One final example that warrants mention here–though his inclusion is almost sure to be disputed–would be Carl Sagan. As one of the most prominent scientists and educators of the last century, he was unquestionably skeptical. However, Sagan also wrote famously in his book The Demon Haunted Worldabout the possibility, however remote it seemed, that certain phenomena deemed “paranormal” could have a basis in reality. Among these, he cited children who claim to possess memories of “past lives.”
Writing for The Atlantic in 2014, Jake Flanagin wrote about the Division of Perceptual Studies at the University of Virginia’s School of Medicine. Founded in 1967 by Dr. Ian Stephenson (best known for his pioneering research into chronicling such “past life” claims), the work has continued under Dr. Jim Tucker, who has spoken frequently over the years in various media appearances about the impressive number of cases the UVA’s studies have collected and studied.
However, perhaps one of the more salient quotes from Flanagin’s Atlantic piece actually came from Jesse Bering, a research psychologist and blogger for Scientific American on behavioral science. Bering, in response to the kinds of studies undertaken by Stevenson and Tucker over the years, said:
“I’m happy to say [Stevenson’s work is] all complete and utter nonsense. The trouble is, it’s not entirely apparent to me that it is. So why aren’t scientists taking Stevenson’s data more seriously?”
It’s a good question. Whether or not this has to do with the idea of there being a greater degree of bias against the unexplained in America in particular, it certainly shows that even when good science is being done in relation to more offbeat topics, that doesn’t necessarily mean it will be noticed, let alone well received.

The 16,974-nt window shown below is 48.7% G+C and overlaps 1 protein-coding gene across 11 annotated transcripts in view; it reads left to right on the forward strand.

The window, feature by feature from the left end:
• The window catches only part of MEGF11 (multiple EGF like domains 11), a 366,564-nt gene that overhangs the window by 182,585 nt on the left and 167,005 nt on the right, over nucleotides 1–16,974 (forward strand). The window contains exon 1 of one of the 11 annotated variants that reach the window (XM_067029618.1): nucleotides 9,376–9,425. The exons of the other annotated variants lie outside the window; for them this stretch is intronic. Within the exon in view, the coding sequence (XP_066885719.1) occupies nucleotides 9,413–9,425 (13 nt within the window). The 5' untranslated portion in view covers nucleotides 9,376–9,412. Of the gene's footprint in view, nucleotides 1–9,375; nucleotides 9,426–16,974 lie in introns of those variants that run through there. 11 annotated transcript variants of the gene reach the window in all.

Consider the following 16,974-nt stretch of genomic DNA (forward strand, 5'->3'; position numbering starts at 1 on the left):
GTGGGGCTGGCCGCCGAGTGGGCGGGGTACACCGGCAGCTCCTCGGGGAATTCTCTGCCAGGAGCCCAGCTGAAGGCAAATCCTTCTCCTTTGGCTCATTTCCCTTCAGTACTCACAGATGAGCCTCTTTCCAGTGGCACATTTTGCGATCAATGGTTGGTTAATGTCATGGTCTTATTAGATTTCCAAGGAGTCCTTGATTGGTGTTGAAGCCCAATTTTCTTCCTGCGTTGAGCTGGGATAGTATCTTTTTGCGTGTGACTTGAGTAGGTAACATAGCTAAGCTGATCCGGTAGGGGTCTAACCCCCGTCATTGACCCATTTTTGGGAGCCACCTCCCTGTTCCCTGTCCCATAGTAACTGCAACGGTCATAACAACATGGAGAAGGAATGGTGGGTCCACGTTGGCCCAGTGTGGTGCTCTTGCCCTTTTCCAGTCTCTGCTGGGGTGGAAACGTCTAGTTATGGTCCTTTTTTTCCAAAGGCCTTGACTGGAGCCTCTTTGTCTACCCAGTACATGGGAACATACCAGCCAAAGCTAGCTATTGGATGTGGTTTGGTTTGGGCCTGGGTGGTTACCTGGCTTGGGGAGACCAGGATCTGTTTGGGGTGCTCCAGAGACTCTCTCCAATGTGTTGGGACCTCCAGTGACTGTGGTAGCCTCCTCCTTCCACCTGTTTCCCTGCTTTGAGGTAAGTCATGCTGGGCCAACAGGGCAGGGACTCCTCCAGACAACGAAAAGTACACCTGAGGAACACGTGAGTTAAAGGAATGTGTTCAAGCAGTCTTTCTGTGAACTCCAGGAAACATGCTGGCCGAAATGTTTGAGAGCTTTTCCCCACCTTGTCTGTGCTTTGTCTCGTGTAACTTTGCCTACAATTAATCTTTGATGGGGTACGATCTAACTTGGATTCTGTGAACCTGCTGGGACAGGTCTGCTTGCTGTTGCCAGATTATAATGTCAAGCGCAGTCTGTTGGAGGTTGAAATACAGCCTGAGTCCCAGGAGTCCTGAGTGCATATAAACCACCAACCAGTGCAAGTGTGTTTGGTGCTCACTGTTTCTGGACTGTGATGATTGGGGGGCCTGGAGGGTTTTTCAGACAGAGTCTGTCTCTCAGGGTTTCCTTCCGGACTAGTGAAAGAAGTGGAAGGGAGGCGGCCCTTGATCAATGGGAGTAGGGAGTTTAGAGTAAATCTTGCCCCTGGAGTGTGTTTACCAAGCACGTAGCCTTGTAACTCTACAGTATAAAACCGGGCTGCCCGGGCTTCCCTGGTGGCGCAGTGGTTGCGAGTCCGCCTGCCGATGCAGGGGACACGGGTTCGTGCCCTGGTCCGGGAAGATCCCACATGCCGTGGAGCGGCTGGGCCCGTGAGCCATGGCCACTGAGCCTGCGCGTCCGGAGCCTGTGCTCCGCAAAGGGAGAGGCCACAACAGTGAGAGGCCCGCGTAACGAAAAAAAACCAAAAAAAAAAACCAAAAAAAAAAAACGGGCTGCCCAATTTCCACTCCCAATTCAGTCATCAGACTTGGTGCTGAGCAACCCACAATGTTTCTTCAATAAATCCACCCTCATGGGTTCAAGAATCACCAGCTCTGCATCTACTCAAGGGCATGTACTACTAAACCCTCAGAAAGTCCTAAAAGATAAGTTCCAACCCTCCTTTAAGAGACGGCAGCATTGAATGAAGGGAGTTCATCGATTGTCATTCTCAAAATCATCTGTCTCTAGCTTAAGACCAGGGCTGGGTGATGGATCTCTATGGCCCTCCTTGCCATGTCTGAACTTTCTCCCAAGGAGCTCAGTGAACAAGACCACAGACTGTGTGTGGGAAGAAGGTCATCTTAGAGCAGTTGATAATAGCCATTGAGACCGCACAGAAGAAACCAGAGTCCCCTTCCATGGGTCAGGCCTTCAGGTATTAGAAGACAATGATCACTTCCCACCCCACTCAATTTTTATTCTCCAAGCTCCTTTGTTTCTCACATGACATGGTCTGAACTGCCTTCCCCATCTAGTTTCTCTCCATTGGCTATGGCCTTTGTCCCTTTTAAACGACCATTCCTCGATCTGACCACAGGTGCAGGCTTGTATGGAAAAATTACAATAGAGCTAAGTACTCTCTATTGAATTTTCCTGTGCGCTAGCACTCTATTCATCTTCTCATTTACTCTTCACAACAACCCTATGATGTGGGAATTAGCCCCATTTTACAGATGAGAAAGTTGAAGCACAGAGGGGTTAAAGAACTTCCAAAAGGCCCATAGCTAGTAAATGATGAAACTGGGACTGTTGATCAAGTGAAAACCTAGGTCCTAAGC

Coming back to Corliss’s original observation about the prevalence of paranormal interest in British science publications, one might argue that the country’s history with paranormal research is part of the reason for its continued popularity there. Organizations like the Society for Psychical Research have helped maintain this presence (although that’s not to say there haven’t been American counterparts, such as the aptly-named American Society for Psychical Research).
However, if there’s truly one thing that the United States seems to have in greater amounts than most other countries, that might well be its paranormally-themed entertainment. The motion picture business only really began booming in the early 20th century thanks to a burgeoning American industry being built around it, and with the resulting prevalence of film and television entertainment produced in the U.S. over the last century, it is only natural that the amount of paranormal-themed programming would be higher here too.
Could it be that largely credulous paranormal television shows and “science made for TV” style programming has helped contribute to a more negative attitude toward the subject, which even carries over when actual science is being applied?
It’s just a thought… but it certainly puts a different spin on the old idea that, “there’s no such thing as bad press.”